Classical Music at Bedtime: bedtime usually calls for calming, soothing music to take your little ones off into nighttime slumber. However, I also used bedtime as a time for my kids to listen to an amazing series about composers and their music titled, “Music Masters CD Series: The Stories of the Composers in Words and Music.” My boys loved them and they filled two purposes: they learned many facts about the lives of the composers and they were exposed to the specific music of that composer. And yes, they did fall asleep, and surprisingly, they could recall specific facts about the composer the next morning.


A Fun CD to listen to while going to sleep!


Try these suggestions and let me know how they work for you and your kids!


Sharlene 2014

When I was writing my book, I interviewed a number of adults who took music lessons as children and who were still involved in music as adults. Each one told me that the reason they didn’t quit their lessons revolved around one main thing—their mothers. Their mothers were the catalyst behind their musical success. What did these mothers do? It was simple—they sat each day with them while they practiced their instruments.

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There seems to be something magical about mothers sitting with their children while they practice. This magical “something” keeps children wedded to their instruments. For instance, Kevin Hsieh is an accomplished violinist from Rancho Palos Verdes, California. As a college graduate, he is still involved with music and when growing up his mother sat with him while he practiced.  Drummer Mikel Poulsen of Wenatchee, Washington had a similar experience. His mother did not read music, but she sat with him while he practiced. Now, he and his wife sit with their children while they practice.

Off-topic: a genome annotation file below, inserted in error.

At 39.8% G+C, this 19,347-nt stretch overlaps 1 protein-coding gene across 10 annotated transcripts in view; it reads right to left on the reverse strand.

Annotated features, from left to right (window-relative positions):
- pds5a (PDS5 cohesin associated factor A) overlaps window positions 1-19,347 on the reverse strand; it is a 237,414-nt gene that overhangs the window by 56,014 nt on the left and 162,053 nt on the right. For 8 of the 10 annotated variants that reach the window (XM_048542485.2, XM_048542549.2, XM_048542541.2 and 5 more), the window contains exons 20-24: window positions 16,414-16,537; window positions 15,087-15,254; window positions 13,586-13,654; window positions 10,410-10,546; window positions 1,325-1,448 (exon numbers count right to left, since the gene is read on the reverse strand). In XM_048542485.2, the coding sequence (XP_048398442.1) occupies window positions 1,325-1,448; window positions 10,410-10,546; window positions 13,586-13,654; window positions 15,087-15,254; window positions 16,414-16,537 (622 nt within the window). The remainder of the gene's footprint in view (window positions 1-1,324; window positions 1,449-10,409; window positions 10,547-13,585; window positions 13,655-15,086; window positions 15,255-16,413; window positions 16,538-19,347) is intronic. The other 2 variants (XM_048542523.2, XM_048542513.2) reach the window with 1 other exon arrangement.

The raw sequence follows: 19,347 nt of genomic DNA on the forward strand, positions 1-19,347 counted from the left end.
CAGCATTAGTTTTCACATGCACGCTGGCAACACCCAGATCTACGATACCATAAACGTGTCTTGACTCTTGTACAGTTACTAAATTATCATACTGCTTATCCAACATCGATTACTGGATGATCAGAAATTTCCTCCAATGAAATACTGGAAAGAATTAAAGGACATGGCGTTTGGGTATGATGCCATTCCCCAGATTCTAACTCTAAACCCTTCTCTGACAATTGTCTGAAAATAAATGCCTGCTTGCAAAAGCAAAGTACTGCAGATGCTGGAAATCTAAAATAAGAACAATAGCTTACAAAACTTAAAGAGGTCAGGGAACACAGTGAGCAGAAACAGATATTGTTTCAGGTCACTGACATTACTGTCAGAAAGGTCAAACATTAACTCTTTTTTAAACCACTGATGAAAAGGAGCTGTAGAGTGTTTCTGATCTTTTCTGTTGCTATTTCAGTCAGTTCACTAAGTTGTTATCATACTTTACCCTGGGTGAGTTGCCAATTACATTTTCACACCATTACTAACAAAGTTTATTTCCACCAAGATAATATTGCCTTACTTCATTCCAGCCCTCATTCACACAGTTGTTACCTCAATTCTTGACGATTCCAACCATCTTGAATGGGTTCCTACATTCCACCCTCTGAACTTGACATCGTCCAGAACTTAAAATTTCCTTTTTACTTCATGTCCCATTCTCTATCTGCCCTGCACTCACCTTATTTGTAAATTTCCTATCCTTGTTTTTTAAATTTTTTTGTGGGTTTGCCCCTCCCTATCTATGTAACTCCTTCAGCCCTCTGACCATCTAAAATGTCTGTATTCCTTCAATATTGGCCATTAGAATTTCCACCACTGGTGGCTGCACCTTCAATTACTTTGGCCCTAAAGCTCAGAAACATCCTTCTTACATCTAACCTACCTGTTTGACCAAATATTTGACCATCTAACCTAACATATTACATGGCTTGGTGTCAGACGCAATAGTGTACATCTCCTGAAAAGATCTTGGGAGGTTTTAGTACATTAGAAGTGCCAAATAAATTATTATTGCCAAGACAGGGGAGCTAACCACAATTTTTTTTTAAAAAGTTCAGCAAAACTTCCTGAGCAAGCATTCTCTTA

And last, Grammy-nominated violinist Jenny Oaks Baker had a mother who sat with her while she practiced.


In every instance, it was the simple act of “mother presence” that kept these children (now adults) involved in music. Today, Baker has four musically talented children of her own. And her advice to motivate children to practice is the same—sit with them while they practice and offer encouraging words and little incentives along the way. She is simply passing down the legacy of what her mother did to motivate her.


Her children: Laura June is eleven years old and plays the violin. Hannah Jean is nine and plays the piano; Sarah Noelle is seven and plays the cello and Matthew Dallin is five and plays classical guitar. They accept practicing as part of their daily routine like eating or taking a bath. Baker looks for ways to keep practicing interesting and offers incentives and fun activities when it is done. And performing together helps her children witness first hand the “fruits of their labors.”


The whole act of practicing does more than enable a child to learn a musical instrument. Along the way they learn, perseverance, determination, responsibility, and many other valued traits. So, parents—DO NOT LET YOUR CHILD QUIT THEIR INSTRUMENTS! Sit with them, offer incentives, support them and encourage them. Too many valuable lessons are learned and besides—when they are old, they may not be able to run down the field with a football, but they still can enjoy playing those drums!


Question: What ways do you motivate your children to practice?

Follow this link and watch Laura, Hannah, Sarah and Matthew Baker perform: “It’s a Small World.”